Home > Physical and mental health in post-recession Ireland: a community study.

Sorin, Gabriela M and Darker, Catherine and Whiston, Lucy and Donnelly-Swift, Erica and Barry, Joseph and Kelly, Brendan D (2018) Physical and mental health in post-recession Ireland: a community study. Dublin: The Meath Foundation.

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What we set out to do

We set out to ask people living in Tallaght, a socio-economically deprived suburb of Dublin, Ireland, about their physical and mental health. This was the largest survey of physical and mental health in Ireland since the end of Ireland’s economic recession (2008-2013) and was funded by the Meath Foundation.

How we did it

We conducted a house-to-house survey in 351 randomly selected households in Tallaght. We asked detailed questions about the physical and mental health of all residents.

What we found

The proportion of people rating their health as ‘very good’ or ‘good’ in Tallaght is 72%, unchanged from a similar survey in 2014 (71%) and still significantly below the national figure (84%). The proportions of people in full-time employment (34%) and with private health insurance (34%) increased since 2014 (from 24% and 14% respectively), reflecting improved financial circumstances for some households. A majority of people (61%) report stress over the past 12 months, with a higher rate in areas of higher (67%) compared to lower deprivation (55%). Over half of households in Tallaght (54%) include a person with chronic illness. Better self-reported health is associated with less stress, not living with a person with a chronic illness or disability, holding private health insurance, and greater education. Satisfaction with Tallaght University Hospital is very high and improving, increasing from 74% in 2014 to 86% in 2018.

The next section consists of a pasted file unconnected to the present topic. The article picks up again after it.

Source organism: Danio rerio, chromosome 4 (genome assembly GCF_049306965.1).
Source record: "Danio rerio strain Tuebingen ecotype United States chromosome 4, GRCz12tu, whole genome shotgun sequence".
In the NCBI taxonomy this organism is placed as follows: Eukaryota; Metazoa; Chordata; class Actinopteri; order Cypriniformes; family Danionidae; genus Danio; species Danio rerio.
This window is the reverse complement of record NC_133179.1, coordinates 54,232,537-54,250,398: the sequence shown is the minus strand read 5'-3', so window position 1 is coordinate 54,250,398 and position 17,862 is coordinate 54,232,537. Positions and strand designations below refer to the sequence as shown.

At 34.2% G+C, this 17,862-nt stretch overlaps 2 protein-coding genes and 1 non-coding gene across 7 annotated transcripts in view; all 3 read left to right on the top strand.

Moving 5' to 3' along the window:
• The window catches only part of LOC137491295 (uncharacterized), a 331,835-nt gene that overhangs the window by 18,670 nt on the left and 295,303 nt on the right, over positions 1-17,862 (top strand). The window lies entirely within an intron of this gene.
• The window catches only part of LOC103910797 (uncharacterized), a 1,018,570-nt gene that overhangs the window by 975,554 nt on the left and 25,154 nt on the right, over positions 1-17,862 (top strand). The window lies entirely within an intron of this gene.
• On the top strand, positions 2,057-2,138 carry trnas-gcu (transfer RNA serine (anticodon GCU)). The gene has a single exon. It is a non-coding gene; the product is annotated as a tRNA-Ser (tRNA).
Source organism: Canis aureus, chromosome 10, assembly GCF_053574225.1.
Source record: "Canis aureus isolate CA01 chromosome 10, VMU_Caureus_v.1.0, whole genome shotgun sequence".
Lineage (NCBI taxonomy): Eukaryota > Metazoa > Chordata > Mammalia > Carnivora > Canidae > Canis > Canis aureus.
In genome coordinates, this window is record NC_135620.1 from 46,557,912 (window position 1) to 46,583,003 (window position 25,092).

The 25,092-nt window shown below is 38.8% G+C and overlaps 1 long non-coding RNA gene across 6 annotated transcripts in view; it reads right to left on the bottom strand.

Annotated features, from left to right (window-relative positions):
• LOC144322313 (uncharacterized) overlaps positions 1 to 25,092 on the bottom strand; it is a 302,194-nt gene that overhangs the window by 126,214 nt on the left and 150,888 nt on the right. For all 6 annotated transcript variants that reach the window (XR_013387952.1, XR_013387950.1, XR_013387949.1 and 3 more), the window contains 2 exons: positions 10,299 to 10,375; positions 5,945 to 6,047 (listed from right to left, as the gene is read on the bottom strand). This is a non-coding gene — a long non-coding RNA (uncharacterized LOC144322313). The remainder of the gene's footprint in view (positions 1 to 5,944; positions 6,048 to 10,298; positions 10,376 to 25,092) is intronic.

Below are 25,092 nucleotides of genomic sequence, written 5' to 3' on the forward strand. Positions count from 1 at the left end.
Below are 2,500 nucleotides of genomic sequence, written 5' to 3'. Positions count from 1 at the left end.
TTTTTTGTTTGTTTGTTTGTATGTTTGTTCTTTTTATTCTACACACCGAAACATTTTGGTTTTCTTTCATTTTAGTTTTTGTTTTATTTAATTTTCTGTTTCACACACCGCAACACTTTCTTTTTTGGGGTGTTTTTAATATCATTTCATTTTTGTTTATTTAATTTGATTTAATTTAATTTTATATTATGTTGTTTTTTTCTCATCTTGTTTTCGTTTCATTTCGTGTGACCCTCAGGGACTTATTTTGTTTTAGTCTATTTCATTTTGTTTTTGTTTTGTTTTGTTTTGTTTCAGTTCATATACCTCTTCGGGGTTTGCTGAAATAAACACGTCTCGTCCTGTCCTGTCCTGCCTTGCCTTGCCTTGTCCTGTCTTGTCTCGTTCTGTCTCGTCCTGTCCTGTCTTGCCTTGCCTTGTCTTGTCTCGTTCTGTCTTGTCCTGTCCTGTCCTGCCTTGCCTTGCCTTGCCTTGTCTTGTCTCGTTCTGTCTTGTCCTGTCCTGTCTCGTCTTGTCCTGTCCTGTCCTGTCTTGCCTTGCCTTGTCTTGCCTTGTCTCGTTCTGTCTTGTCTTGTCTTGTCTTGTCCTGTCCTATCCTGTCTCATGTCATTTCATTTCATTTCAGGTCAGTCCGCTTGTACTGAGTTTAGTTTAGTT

Self-rated health has stabilised since the end of Ireland’s recession but not everyone has benefitted equally. Stress and psychological ill-health remain higher in areas of greater deprivation. Carer burden is now the single largest factor impacting on wellbeing.


Health and social policies aimed at increasing population wellbeing should focus on alleviating stress and carer burden, especially in deprived areas. There is a compelling need for universal access to high quality mental health services in primary care (GP) and secondary care (hospital and specialist clinics) in all communities. Future research should explore factors not considered in this study (e.g. drug misuse) and the positive role of community resources in supporting wellbeing and improving population health.

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